How to Build Your Blog Community, Part 4: The Three Things Every Community Builder Must Do


Note: This is the fourth and final part in a series on “How to Build Your Blog Community.” For the earlier parts, please click the following links: Part 1, Part 2, Part 3.

As you've probably noticed by now, there are quite a few steps in community building…at least if you want to go about things deliberately and with a sense of purpose, as opposed to accidentally and “hoping for the best.” Now that you're done with all the prep work though, it's time to talk about some actions you can take as the founder and leader of your blog's community. This post isn't about prescribing tactics, like a certain number of guest blogs or specific kind of tweet. Rather, we're talking strategy, or the big picture ways of thinking and interacting that every community leader needs to have. Here are three places to start:

Be consistent in talking about the topics and issues that are relevant to your community.

Become a leader in your niche by being the blogger your readers turn to for a new perspective, a unique point of view, or coverage of those often-ignored topics. Position yourself as a blogger who isn't afraid to be different from everyone else, even if it means standing out or being controversial or unpopular. Of course, authenticity is important here. You should talk about those issues that you genuinely care about and are truly relevant to your community. Controversy for controversy's sake isn't the goal here. Ask yourself what core themes or key questions your community members (or, if you don't yet have a community, the people you eventually want to be there) might have. How can you help them? What do you want your blog to be known for? Which subjects are you passionate about? Yes, you may alienate some people, but that's okay. Remember, the goal isn't to make everyone a part of your community; it's to attract the right people to your community.

Be available and accessible to your community.

There are lots of different ways of being available and accessible, and you have to figure out which way is right for you. The important thing, though, is to figure out a way you can be available and accessible over the long term…as in months or years (assuming you're still blogging, of course). For some bloggers, being accessible means replying to tweets or blog comments. For others, it means answering emails or Facebook questions or Tumblr ask. For some bloggers, it's all of the above! The point is that you want to remember your blog community is composed of real, individual people who are paying you the compliment of their time and attention. Sometimes, it's easy to lapse into thinking of your readers as a group, especially when they number into the hundreds and thousands (or hundreds of thousands), but you never want to completely lose that one-to-one touch. No, it's not very scalable, but when people feel like they matter to you, they're more likely to stick with you. Here is a good place to make a quick note about burnout and boundaries. Burnout often comes from not setting good boundaries (and by “good,” I mean what's good for you), so be careful and self-aware about how and when you choose to be available. If you find that a particular form of accessibility depletes you (or that a particular person is using up all your personal resources), consider being available in another way or temporarily taking a break instead. Remember, we're thinking on the scale of months or years here…this isn't the super quick guide to building a community in less than a week.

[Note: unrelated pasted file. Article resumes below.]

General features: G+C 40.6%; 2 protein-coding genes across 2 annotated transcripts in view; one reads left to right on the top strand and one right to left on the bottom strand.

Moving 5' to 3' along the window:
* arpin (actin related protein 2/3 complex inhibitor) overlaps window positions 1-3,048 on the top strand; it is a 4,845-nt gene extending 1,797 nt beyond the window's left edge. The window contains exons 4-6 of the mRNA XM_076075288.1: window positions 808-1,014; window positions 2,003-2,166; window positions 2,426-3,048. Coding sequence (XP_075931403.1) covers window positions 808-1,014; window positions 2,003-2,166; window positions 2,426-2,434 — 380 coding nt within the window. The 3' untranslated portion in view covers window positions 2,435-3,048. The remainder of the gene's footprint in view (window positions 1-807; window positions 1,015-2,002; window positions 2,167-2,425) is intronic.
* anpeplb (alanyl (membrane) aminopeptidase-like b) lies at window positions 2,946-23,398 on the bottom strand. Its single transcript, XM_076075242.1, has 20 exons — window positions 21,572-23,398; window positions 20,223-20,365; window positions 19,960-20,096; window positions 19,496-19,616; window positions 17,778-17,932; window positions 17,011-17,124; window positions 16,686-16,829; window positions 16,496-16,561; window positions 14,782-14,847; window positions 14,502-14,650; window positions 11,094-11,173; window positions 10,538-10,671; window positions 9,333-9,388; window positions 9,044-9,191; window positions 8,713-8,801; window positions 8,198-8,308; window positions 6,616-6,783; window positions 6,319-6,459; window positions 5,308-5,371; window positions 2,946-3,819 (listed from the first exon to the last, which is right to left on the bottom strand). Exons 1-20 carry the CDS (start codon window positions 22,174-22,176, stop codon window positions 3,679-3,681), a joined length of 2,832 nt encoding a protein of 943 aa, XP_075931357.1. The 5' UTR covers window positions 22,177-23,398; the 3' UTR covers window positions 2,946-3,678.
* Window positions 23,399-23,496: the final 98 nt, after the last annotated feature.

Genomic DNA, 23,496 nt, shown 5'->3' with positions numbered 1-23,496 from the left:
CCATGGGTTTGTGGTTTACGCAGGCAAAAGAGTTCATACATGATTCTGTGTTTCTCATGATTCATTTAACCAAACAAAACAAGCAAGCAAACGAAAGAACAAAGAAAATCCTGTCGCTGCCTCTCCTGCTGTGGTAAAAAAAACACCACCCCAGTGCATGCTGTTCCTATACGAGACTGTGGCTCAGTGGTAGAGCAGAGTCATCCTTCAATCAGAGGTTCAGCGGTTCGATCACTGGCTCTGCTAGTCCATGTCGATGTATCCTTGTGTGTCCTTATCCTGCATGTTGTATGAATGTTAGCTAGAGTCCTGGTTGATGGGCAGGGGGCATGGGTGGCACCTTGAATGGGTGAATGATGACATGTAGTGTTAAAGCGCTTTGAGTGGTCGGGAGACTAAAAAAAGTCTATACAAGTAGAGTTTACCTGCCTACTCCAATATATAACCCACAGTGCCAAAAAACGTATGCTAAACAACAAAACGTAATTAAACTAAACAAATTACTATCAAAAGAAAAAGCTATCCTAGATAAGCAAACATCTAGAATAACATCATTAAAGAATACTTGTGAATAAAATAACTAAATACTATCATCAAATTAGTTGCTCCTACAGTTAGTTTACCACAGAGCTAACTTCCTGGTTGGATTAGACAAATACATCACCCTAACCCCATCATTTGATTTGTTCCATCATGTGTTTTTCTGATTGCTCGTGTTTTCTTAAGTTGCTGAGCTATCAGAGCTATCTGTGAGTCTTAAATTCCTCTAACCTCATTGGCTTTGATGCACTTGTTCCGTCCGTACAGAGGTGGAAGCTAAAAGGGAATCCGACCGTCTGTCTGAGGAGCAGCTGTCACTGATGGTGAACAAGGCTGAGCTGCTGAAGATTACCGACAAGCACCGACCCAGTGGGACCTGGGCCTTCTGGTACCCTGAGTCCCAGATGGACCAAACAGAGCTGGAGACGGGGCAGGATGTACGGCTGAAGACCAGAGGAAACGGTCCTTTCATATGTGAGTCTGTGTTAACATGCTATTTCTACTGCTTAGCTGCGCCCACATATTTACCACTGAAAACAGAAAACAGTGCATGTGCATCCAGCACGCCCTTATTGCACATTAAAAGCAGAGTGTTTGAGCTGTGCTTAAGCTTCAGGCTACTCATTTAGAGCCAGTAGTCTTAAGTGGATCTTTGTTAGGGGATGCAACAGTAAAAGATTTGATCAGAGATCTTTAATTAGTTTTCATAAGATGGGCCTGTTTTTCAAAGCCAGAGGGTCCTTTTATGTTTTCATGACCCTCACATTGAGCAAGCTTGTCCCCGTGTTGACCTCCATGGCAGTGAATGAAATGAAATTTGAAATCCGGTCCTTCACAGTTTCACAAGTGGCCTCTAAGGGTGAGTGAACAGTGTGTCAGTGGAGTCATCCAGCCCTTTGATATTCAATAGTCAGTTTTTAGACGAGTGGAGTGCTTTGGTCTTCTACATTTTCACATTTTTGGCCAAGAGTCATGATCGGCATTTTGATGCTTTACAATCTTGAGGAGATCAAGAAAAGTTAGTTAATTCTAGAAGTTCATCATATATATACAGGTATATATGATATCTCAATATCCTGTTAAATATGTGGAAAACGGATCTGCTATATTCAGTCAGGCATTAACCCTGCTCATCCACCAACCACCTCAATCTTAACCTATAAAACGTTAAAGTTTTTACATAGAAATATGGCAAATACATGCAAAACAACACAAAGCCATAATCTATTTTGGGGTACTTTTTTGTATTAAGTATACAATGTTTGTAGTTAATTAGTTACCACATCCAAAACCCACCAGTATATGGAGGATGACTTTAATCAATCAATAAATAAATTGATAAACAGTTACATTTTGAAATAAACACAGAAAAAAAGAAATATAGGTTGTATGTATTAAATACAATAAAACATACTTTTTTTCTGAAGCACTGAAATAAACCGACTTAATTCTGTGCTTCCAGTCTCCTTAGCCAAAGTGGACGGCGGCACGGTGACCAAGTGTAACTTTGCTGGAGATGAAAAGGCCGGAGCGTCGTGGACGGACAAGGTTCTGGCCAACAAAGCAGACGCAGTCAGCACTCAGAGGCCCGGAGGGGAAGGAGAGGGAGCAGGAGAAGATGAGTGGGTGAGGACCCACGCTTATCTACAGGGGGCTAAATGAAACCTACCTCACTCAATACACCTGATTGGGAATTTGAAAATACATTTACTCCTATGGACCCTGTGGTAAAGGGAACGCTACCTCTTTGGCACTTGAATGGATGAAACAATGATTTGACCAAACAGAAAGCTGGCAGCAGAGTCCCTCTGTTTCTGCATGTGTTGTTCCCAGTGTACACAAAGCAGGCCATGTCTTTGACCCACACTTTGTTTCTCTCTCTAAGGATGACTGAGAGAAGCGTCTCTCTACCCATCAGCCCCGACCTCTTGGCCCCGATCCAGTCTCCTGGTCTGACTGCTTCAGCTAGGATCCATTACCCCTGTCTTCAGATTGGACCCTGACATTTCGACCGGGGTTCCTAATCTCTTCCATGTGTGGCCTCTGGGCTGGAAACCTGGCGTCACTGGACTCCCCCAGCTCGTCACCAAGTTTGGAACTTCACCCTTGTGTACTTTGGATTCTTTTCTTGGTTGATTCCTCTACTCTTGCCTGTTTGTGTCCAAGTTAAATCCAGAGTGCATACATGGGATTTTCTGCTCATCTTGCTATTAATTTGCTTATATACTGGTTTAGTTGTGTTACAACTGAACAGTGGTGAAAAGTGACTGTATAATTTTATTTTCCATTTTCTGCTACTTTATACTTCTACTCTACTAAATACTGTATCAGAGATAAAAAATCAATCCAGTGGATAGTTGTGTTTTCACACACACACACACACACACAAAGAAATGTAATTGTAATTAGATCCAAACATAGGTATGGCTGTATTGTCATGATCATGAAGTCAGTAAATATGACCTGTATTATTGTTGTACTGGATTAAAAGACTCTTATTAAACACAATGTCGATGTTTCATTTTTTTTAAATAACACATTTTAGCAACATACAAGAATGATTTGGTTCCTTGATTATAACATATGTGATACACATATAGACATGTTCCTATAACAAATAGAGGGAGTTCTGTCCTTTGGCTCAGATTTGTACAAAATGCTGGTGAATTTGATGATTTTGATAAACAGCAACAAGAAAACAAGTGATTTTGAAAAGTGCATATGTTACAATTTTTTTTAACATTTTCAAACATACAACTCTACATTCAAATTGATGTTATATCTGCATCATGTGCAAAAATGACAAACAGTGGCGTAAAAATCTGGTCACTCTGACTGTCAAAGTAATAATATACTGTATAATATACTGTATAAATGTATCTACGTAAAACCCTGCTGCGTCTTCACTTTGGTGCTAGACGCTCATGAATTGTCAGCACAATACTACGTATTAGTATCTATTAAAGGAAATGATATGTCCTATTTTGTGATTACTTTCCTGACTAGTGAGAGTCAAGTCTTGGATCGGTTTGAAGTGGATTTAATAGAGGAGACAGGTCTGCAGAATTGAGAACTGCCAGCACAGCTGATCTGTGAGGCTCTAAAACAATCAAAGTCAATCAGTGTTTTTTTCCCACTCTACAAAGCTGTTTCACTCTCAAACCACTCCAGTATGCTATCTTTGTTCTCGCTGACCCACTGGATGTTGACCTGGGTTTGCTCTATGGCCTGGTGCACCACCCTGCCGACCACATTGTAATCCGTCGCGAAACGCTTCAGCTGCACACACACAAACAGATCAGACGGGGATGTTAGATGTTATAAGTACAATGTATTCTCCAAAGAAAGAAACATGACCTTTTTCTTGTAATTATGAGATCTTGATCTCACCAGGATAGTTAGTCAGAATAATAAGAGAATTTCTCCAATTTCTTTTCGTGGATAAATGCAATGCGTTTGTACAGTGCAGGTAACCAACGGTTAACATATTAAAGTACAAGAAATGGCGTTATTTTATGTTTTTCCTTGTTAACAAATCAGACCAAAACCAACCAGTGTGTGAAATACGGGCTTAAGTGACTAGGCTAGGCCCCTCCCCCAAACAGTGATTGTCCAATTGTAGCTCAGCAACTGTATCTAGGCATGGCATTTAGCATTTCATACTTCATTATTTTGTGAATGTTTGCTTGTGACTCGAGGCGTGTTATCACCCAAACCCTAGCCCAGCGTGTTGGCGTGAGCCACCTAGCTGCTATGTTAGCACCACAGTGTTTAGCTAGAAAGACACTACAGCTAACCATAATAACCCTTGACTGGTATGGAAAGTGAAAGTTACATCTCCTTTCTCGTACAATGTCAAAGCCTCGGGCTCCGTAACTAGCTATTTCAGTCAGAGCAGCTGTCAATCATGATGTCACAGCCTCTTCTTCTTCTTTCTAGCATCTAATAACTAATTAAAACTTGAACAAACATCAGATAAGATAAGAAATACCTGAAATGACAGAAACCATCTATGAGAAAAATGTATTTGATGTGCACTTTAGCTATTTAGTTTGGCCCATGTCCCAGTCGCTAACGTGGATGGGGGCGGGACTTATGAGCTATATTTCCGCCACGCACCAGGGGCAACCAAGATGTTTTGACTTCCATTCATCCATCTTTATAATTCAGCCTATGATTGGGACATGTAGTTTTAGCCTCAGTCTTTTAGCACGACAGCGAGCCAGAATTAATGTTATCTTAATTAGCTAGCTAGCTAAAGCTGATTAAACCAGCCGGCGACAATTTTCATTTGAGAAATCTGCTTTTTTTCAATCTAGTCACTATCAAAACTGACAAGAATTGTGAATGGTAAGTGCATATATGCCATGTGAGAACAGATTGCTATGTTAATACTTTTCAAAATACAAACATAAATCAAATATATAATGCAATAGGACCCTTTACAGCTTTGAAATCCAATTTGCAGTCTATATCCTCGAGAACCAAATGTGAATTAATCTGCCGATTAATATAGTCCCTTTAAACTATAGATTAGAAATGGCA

Be a connector.

You should always be thinking of ways you can help your community and it's individual members. Can you help your readers discover other things they may like? What about connecting people within your industry or your niche to each other? Can you help a new blogger get started? What about supporting someone else's Twitter chat or giveaway or Kickstarter? Even if it seems like a small thing, it matters. Thinking beyond visitors and page views may sound counter-intuitive, but it can actually help your community grow. Express a genuine interest in helping your readers, talking with them, and in building those bonds of community on your site.

Do you have any questions about community building that I didn't cover in this series? What about tips or advice for fellow blog community builders? As always, please share them in the comments so this post can be a resource to everyone!


[Image credit:]

Leave a Reply

Your email address will not be published.

9 Responses

  1. Ana

    I’ve been reading Lingerie Addict for years now, and I think you do all of these really well, Cora! 🙂 I’d like to add that they apply not just for bloggers but also on the other side of the coin for brands as well. Building any sort of community, really. (The key seems to be always give first.)

  2. Ana Gonzalez

    Great articles, I must say that even when am not the most social person blogging, making conections and building relations in my blogger community made my blog better and i gained not only more followers but friends who support and understand my content.


  3. Carlie hobo bags

    To be consistent is the most important key point, however is not always easy, and being a good connector should be my focus for next months, thanks for the tips!

  4. Nick Carangi

    The article gives us a better sense of how to work within the confines of internet networking. I think that Tumblr and Facebook are good resources to enhances your blogging experience. There are several live groups from all around the country Baltimore, Atlanta, Philly, NYC, etc. that really took off using basic marketing strategies of this kind. Some additional resources can be found at